“After a stimulation period of 3-6 weeks, significant gains (p < 0.05) were shown in maximal strength (isometric Force max +58.8%; dynamic Fmax +79.5%), speed strength (eccentric isokinetic Mmax +37.1%; concentric isokinetic Mmax + 41.3%; rate of force development + 74%; force impulse + 29%; vmax + 19%), and power (+67%).”
And in terms of specific sports improvement:
Vertical jump height increased by +25% (squat jump +21.4%, countermovement jump +19.2%, drop jump +12%).
Sprint speed by as much as -4.8% in trained and elite athletes.
The team concluded: “The EMS offers a promising alternative to traditional strength training for enhancing the strength parameters and motor abilities described above. Because of the clear-cut advantages in time management, especially when whole-body EMS is used, we can expect this method to see increasing use in high-performance sports.”
Well, we all know what I'm talking about ... the world has been shut down by the virus and we all seem to be playing a role in one of those Hollywood disaster blockbuster movies - which scientists will come up with the antidote? Hopefully many as the world's best try to pull something together.
For us track athletes and coaches this is a difficult time (and of course it is for everyone else). We would be gearing up for the season now and hopes would be high about what was going to happen on the track and at the pit, in my case over the next few spring and summer months. Now, we are on a more or less 'lock-down' basis.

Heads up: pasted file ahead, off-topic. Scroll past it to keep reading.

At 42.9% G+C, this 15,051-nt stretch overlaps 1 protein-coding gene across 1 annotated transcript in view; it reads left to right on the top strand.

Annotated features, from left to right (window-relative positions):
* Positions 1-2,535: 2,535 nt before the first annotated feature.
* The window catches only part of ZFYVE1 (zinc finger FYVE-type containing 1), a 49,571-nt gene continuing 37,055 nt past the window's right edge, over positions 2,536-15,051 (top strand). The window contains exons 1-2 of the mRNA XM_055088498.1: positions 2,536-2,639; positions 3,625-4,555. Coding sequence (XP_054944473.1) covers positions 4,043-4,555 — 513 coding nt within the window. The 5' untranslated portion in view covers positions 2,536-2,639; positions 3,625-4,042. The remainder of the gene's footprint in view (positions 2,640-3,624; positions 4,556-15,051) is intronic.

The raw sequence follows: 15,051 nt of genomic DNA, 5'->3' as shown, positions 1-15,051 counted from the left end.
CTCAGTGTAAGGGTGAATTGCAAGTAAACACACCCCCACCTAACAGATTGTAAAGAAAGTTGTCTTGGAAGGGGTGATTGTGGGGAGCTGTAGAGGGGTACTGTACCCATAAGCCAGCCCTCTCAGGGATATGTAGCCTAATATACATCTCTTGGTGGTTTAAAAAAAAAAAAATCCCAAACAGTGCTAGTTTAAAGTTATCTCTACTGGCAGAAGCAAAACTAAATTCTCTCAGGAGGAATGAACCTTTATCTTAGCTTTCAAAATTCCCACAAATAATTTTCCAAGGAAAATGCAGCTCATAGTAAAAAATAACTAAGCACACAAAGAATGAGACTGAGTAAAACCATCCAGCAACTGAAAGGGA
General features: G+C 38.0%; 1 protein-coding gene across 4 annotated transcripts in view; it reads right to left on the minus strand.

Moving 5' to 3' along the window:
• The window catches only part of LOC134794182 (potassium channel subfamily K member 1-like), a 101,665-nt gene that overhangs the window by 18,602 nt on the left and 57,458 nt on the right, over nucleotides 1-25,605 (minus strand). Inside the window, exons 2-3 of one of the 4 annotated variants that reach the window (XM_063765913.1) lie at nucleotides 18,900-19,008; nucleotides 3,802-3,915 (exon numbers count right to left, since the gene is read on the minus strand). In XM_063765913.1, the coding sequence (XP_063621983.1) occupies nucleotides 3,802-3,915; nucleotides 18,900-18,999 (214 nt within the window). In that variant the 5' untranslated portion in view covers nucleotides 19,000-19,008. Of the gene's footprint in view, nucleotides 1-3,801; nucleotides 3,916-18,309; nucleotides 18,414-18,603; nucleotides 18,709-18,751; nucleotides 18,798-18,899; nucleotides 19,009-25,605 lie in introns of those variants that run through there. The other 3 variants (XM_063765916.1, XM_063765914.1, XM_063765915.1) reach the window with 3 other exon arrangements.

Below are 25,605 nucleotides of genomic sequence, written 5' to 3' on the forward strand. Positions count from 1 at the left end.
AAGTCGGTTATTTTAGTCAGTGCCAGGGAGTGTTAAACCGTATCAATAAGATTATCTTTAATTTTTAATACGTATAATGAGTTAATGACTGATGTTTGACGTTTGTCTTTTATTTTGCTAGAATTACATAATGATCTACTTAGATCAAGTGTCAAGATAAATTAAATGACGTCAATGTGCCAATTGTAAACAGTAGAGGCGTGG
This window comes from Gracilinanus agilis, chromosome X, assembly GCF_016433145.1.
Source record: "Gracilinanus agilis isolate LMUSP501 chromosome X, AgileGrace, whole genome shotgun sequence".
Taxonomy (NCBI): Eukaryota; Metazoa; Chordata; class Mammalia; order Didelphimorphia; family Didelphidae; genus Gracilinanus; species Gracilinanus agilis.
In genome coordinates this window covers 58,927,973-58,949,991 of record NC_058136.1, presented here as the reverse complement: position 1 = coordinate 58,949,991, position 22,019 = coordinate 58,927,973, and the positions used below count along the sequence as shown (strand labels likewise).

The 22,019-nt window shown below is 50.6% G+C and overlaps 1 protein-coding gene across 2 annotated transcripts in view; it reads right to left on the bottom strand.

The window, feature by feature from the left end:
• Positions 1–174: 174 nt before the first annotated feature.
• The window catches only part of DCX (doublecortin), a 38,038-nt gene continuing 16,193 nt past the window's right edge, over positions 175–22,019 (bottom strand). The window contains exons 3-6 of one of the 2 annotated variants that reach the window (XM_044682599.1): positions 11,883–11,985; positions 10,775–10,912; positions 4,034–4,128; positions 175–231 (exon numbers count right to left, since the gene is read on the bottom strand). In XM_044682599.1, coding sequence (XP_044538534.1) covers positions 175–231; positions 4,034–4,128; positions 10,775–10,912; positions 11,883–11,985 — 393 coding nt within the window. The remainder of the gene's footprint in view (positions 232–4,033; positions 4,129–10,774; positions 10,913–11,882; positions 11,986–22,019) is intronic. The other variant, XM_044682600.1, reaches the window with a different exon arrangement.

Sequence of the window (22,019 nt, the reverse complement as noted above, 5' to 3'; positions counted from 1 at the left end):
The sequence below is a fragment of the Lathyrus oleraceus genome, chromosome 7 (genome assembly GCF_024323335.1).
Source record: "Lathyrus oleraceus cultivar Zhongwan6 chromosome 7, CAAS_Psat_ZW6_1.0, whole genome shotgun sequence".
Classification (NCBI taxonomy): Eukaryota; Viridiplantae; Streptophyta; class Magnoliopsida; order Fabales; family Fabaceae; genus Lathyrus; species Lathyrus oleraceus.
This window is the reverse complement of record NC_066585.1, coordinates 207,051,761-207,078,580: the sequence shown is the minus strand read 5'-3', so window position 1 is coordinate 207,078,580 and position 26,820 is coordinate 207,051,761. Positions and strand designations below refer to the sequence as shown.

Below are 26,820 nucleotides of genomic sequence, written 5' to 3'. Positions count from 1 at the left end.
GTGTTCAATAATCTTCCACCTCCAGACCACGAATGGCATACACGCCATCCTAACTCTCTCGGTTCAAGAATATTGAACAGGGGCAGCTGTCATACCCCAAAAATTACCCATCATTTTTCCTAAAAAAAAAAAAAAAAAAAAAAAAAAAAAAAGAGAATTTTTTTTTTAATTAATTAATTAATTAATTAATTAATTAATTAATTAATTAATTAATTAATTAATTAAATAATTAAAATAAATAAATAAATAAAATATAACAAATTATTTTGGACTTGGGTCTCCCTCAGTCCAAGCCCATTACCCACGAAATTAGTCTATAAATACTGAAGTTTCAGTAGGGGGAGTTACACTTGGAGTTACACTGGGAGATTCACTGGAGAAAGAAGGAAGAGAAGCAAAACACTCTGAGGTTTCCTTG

I continue to coach by remote means - using wattsapp for me seems to do the job. I'm encouraging athletes and parents where relevant to post and to not only share the workouts and how they're doing them which I post, but also fun snippets - everyone needs to smile at times like this..
I've been coming up with some specific workouts that can be done at home or in confined spaces. The silver lining to all of this I guess is the fact that in the process I'm getting fitter (and hopefully too will many tens of thousands also).
I've just ticked over with my fitness in recent years and not really extended myself - well, I'm no spring chicken either. However, now with no athletes on hand to call on for demos, I guess I'm still lucky enough to be able to do the exercises myself, After all this is over - who knows - I may even enter a masters competition. If I can keep it up I'll definitely be fitter.
Staying in shape and maintaining fitness should be the goals for athletes
Staying in shape and maintaining fitness should be the goals for athletes ... it's likely a long-haul before a return to competition, so take the foot off a bit and train to maintain and also for the enjoyment of being fit. With the warmer months just around the corner, what better way to get out of doors with our daily 'pass', to do some exercises and enjoy nature and indeed life.
This seismic event has put many other things into perspective and I'm sure there will be many bucket-lists being created now. For athletes that bucket-list should include embracing and enjoying once again the ability to compete and to train socially and really appreciate the freedom of being able to run, jump and throw.
BELOW is a real-time workout which you can follow along to, There are three circuits and it should take you about 20-25min, including warm-up and cool-down. It's a specific, well, relatively specific one in regard to what you can do indoors, which will help maintain speed, power and some elements of technique.
Just a few weeks ago, we were jogging a long thinking that all would be okay. Restrictions due to THE CORONA VIRUS were minimal.